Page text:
The issue with Dial 100 is that at no point this suspense thriller feels like it has any sort of suspense in it. The trailer itself has revealed all the vital plot points, and whatever is left gets shown at a very early stage in the movie. The only thing that makes this Rensil D’Silva movie bearable is the performance of Manoj Bajpayee, who is trying his best to save the dull thriller by making his performance look genuine. Remove Mr. Bajpayee from the equation, and the film becomes an unbearable and dull experience.
Inspector Nikhil Sood is our main protagonist. He is married to Prerna and has a son named Dhruv, who is 18 years old. One day during his work, he gets this distress call from a woman who showed a suicidal tendency. Nikhil gets disturbed by that call, and later, he finds out that the woman knew him personally. He becomes concerned about his family after learning that the lady came to his home after the call. Who is this lady? What is the connection between her and Sood? Etc. are the questions Dial 100 is trying to answer.
Frankly speaking, in the first 10 or 15 minutes of the movie, the writing sort of gives you a clear idea about Dhruv Sood, which in my opinion, ruins the entire movie. The audience is not switching off their brain while watching thrillers. They are constantly trying to solve the case in their head, and writers Rensil D’silva and Niranjan Iyengar expose the whole plot very early. The entire film seems like a thriller for the characters in the movie as they might not know what will happen. But for us, it is like watching a scene that you predicted 5 minutes ago. Dial 100 tries to do some damage control in its climax moments by being a bit more realistic. But sadly, it felt like a hasty rewrite in order to save the movie.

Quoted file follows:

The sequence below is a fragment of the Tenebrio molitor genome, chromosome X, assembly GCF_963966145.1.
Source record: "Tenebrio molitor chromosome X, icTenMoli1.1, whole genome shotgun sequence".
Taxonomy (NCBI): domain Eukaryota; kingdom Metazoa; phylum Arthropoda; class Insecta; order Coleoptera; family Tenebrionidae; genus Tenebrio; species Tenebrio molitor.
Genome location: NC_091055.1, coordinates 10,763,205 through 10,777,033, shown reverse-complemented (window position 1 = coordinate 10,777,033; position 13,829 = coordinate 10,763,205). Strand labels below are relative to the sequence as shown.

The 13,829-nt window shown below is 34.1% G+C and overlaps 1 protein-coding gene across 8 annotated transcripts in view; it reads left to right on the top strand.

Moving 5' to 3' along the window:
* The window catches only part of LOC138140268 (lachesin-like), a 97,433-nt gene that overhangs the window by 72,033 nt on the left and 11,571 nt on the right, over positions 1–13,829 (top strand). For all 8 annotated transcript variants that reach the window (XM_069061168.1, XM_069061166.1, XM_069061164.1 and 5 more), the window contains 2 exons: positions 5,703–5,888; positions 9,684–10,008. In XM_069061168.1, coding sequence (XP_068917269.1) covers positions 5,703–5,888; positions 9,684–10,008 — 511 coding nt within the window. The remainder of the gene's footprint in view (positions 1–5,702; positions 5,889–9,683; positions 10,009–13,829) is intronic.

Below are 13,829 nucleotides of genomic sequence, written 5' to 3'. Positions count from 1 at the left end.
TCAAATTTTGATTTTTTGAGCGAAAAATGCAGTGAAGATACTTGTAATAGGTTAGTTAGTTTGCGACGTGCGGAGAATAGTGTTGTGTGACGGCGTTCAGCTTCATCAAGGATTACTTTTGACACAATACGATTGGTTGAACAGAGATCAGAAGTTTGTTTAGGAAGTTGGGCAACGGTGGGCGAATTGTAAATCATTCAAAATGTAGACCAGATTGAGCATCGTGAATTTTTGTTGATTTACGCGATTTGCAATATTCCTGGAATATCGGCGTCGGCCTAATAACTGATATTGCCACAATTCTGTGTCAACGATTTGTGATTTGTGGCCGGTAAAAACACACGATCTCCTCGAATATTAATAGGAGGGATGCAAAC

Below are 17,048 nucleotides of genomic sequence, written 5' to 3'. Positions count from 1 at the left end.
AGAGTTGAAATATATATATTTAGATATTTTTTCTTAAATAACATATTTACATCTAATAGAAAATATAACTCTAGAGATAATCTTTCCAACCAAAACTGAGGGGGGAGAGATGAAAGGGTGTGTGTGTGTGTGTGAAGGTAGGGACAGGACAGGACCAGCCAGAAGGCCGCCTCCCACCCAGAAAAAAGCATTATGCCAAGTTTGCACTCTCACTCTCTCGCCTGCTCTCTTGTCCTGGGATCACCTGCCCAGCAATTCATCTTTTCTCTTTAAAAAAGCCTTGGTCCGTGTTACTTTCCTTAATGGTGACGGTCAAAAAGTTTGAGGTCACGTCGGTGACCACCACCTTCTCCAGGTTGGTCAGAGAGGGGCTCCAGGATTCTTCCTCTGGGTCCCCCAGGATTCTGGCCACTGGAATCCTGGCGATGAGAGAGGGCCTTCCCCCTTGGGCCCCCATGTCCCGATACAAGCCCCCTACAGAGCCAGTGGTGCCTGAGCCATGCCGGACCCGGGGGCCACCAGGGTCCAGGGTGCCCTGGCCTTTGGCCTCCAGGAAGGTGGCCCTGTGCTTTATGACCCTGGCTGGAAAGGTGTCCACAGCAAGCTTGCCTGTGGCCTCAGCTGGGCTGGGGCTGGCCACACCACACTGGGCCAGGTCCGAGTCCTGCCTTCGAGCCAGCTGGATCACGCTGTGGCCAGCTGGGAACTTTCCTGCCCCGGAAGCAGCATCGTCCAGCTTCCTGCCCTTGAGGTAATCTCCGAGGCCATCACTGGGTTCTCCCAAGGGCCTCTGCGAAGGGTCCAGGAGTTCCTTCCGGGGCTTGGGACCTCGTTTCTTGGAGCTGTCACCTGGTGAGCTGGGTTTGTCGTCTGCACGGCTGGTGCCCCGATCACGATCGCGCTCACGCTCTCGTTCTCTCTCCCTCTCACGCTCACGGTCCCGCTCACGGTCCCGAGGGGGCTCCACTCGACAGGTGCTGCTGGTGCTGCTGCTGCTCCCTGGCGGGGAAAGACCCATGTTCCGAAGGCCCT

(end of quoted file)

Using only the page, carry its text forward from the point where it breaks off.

As I already mentioned, Manoj Bajpayee is the only saving element in the movie. It seems like, after the stereotypical snooty politician, Bollywood is now trying to make him the stereotypical family man who is trying to save his family. Sakshi Tanvar as Prerna Sood is just about okay in a poorly written character. Neena Gupta as the mysterious lady, can’t make the character compelling with her performance and the bumper sticker dialogues given to her only makes it even more disappointing. Svar Kamble as Dhruv Sood was also disappointing.
This customized justice/ vigilante thriller concept has always been there in Rensil D’Silva’s movies. But this time, the filmmaking felt too lazy. Rather than making the thriller logically coherent, the focus was merely on the anger and angst of certain characters. The makers underestimate the observant nature of the viewer. There is a moment in the movie where Nikhil gets this information that someone in his office is helping the lady, and the movie wants to believe that the audience also doesn’t have any idea about that person. But an unnecessary comment of the “suspense” character in the earlier part of the movie had already ruined that for the film.
A lot of concepts have got materialized during the pandemic for the OTT platforms. And most of them have been thrillers set in confined spaces. It feels like OTT platforms are green-lighting too much content on a one-liner level in order to tackle the content deficit. Dial 100 also belongs to that category where the premise is interesting, but the presentation is terribly dull.
Dial 100 also belongs to that category where the premise is interesting, but the presentation is terribly dull.
Green: Recommended Film
Orange: Okay, Watchable, Experimental Films
Red: Not Recommended